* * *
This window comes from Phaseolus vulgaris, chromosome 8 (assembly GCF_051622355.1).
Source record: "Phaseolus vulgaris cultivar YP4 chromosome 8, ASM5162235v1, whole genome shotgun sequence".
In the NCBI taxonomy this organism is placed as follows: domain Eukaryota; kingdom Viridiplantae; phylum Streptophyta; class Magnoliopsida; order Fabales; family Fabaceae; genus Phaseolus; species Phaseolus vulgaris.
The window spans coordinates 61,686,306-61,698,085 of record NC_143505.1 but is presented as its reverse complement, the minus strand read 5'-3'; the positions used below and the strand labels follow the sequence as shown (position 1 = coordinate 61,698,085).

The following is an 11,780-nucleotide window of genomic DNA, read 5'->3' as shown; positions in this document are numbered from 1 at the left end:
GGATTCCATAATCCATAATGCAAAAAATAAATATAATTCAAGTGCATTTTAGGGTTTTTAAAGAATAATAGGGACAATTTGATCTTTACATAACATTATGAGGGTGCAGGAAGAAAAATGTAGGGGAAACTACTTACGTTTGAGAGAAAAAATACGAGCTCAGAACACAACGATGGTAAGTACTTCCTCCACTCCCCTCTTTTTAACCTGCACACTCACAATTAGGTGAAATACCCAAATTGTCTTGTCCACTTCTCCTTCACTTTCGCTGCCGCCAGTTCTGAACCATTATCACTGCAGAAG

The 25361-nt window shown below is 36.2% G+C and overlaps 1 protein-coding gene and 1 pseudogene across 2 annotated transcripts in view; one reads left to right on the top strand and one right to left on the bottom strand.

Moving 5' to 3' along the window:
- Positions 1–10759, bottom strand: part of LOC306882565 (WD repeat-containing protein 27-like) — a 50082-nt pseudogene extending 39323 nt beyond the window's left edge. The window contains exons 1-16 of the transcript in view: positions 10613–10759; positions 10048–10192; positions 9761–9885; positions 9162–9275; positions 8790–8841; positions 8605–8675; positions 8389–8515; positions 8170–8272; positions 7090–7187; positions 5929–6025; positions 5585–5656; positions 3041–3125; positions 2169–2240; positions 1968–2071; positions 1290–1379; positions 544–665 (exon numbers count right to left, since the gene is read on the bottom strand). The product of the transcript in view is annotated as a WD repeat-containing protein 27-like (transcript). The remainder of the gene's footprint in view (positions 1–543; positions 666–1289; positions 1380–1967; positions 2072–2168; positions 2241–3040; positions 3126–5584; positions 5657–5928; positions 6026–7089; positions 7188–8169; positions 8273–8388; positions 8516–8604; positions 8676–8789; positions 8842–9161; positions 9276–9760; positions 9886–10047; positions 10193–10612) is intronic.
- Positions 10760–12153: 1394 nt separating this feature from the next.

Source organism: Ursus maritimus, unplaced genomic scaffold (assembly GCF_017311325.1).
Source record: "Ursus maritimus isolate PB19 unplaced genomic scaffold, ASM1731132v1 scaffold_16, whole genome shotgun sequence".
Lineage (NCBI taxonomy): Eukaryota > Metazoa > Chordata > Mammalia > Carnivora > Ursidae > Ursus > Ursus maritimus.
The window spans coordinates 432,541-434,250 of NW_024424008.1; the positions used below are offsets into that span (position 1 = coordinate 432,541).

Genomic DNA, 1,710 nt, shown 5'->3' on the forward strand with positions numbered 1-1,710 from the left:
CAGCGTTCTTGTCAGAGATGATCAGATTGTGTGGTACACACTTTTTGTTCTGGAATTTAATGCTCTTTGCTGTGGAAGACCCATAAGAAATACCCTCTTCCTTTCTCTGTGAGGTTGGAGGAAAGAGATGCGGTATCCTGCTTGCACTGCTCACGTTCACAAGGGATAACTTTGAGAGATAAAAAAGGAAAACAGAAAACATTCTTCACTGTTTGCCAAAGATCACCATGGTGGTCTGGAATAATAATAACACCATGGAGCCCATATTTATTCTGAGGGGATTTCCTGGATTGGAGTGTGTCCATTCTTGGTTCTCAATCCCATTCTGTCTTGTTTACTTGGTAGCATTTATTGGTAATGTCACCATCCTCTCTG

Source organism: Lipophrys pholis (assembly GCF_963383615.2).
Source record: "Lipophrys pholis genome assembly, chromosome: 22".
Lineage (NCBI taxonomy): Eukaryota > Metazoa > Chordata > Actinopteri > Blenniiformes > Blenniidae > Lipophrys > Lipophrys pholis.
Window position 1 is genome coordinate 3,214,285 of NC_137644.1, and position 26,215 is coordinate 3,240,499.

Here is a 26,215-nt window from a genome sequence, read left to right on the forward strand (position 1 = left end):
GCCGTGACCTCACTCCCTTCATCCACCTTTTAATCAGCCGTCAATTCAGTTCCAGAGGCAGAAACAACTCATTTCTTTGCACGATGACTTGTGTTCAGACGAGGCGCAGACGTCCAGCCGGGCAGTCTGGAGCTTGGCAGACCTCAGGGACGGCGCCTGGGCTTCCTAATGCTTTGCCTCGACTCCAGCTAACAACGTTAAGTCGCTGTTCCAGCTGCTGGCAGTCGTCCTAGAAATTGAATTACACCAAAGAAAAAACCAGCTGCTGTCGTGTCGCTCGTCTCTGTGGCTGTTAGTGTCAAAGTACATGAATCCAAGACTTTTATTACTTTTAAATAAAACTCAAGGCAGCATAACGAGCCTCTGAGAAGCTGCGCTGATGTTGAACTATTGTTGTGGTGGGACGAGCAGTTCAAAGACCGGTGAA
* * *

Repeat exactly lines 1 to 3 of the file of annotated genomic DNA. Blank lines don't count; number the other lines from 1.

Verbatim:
This window comes from Phaseolus vulgaris, chromosome 8 (assembly GCF_051622355.1).
Source record: "Phaseolus vulgaris cultivar YP4 chromosome 8, ASM5162235v1, whole genome shotgun sequence".
In the NCBI taxonomy this organism is placed as follows: domain Eukaryota; kingdom Viridiplantae; phylum Streptophyta; class Magnoliopsida; order Fabales; family Fabaceae; genus Phaseolus; species Phaseolus vulgaris.